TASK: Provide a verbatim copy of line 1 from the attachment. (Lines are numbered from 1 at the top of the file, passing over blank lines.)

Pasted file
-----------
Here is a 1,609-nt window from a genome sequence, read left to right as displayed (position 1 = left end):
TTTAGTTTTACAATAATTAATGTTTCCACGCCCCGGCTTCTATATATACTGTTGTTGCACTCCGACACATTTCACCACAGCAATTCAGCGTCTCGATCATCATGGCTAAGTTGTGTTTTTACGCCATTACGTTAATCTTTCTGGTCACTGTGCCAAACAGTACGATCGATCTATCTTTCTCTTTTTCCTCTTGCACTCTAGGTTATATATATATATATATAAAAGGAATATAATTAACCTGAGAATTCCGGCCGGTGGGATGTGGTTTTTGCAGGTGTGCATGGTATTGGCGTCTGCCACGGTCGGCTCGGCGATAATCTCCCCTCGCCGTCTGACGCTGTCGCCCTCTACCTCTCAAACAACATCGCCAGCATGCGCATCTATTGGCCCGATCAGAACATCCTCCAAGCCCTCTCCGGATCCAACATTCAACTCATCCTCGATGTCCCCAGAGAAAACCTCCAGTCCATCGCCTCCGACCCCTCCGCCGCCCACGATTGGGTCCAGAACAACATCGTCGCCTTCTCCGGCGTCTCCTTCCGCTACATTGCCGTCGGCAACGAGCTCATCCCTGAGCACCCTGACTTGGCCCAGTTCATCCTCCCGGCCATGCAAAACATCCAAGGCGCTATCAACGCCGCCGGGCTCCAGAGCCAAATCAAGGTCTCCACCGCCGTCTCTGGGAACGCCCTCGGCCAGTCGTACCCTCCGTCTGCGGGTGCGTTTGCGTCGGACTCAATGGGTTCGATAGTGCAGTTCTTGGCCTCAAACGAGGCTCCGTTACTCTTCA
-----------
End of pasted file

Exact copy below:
Here is a 1,609-nt window from a genome sequence, read left to right as displayed (position 1 = left end):